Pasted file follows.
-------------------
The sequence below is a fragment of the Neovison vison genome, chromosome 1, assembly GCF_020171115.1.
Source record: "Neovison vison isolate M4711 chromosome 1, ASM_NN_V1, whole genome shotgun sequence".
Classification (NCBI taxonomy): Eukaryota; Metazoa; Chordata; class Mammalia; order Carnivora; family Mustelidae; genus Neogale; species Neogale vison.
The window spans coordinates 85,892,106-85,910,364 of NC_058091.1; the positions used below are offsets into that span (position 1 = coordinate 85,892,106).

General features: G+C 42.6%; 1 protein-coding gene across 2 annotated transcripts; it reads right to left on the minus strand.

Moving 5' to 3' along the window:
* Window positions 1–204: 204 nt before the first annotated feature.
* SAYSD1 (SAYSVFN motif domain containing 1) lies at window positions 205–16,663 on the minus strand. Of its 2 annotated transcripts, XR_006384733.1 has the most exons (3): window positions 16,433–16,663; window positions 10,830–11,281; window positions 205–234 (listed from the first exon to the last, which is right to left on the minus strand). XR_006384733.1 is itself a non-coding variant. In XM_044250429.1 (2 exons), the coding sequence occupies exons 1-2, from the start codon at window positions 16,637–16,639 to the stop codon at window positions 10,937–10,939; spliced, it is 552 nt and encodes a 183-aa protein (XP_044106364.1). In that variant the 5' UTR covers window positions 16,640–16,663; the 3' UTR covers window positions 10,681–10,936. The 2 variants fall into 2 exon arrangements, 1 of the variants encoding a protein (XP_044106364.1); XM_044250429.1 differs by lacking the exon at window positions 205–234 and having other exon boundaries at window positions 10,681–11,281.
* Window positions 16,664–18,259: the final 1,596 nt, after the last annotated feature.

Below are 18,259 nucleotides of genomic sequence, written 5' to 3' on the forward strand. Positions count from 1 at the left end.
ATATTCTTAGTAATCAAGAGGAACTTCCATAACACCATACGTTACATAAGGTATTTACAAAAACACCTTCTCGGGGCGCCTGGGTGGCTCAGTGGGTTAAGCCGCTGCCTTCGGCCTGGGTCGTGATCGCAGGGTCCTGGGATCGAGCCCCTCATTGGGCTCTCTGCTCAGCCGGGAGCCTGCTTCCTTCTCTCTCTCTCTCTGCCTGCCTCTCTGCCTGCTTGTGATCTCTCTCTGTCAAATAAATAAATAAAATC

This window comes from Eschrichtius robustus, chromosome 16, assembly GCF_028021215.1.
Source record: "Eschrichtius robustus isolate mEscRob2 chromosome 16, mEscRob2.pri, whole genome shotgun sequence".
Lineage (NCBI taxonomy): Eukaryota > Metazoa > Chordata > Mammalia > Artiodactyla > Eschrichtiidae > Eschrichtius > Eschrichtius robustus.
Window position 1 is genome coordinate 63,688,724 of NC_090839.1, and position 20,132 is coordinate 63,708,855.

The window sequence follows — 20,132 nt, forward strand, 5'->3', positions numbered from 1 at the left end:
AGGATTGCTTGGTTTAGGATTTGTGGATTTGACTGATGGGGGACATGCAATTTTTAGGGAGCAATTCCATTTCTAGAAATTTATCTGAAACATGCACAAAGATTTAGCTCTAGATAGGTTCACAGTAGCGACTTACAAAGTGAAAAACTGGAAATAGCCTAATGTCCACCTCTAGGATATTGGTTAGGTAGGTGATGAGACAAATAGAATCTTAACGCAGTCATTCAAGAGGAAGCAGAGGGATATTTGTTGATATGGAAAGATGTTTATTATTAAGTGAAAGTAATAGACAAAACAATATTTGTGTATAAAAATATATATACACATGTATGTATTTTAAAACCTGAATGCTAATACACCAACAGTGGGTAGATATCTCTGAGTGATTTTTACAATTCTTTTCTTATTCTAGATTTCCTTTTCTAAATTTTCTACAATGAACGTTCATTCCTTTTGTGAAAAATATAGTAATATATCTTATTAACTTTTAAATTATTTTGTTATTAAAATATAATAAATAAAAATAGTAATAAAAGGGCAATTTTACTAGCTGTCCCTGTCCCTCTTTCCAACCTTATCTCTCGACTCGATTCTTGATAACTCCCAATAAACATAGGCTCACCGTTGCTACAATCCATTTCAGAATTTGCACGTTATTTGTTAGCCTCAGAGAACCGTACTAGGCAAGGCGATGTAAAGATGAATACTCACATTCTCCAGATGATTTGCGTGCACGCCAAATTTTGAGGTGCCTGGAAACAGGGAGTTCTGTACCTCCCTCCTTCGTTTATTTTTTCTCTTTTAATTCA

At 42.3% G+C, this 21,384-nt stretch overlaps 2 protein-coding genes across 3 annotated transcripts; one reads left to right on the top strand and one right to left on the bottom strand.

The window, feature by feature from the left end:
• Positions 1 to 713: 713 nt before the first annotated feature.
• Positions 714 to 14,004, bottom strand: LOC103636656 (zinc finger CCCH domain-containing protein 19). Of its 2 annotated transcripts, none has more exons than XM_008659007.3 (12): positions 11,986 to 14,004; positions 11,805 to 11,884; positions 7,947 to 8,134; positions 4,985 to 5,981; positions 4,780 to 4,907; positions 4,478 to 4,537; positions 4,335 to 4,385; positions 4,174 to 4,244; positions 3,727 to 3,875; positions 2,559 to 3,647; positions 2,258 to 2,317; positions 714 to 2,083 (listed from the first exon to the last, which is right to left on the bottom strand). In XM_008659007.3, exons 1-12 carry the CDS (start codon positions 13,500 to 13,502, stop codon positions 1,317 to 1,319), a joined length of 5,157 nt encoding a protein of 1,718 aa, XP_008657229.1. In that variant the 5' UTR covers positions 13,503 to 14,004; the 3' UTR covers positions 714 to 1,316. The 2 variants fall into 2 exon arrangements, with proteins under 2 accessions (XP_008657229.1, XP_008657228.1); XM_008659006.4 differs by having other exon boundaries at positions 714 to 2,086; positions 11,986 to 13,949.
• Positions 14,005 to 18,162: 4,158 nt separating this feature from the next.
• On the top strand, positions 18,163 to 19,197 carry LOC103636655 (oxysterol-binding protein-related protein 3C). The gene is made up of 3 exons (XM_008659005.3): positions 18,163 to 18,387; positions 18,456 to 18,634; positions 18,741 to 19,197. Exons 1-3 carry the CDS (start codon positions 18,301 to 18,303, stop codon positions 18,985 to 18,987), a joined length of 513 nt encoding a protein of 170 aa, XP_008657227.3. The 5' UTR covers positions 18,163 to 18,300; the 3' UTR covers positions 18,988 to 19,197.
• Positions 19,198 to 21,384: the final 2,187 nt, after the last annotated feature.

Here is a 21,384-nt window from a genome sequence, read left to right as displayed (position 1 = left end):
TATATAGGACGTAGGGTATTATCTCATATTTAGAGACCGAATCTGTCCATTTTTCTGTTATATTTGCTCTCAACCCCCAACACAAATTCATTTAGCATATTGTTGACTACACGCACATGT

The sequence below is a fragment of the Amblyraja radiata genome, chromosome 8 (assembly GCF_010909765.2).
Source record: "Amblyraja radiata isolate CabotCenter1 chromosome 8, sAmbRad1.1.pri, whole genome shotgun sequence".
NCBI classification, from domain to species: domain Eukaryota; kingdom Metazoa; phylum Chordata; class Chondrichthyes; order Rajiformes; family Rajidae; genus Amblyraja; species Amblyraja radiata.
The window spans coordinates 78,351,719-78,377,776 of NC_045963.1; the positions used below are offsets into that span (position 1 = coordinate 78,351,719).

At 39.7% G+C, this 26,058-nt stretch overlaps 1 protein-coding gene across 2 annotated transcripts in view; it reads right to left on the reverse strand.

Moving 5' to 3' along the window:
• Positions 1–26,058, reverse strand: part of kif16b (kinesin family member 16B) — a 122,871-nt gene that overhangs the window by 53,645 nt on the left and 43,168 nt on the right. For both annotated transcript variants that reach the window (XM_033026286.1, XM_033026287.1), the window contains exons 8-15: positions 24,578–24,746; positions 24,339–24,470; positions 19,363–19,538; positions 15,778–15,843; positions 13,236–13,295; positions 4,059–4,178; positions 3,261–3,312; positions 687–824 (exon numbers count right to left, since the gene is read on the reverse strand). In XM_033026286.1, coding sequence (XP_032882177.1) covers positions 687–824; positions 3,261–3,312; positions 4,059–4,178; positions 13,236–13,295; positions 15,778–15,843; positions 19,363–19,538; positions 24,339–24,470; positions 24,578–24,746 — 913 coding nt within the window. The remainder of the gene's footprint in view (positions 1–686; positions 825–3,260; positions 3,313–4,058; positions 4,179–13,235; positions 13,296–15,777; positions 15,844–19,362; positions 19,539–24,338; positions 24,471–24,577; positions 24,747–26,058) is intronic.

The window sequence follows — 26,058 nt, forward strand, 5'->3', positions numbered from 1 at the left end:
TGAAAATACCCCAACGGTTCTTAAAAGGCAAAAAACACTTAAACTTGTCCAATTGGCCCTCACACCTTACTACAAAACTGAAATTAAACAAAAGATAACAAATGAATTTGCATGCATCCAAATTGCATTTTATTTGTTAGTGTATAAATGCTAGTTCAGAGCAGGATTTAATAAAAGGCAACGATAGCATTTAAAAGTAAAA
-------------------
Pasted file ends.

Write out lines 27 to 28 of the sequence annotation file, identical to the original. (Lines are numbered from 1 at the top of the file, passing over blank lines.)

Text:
The sequence below is a fragment of the Amblyraja radiata genome, chromosome 8 (assembly GCF_010909765.2).
Source record: "Amblyraja radiata isolate CabotCenter1 chromosome 8, sAmbRad1.1.pri, whole genome shotgun sequence".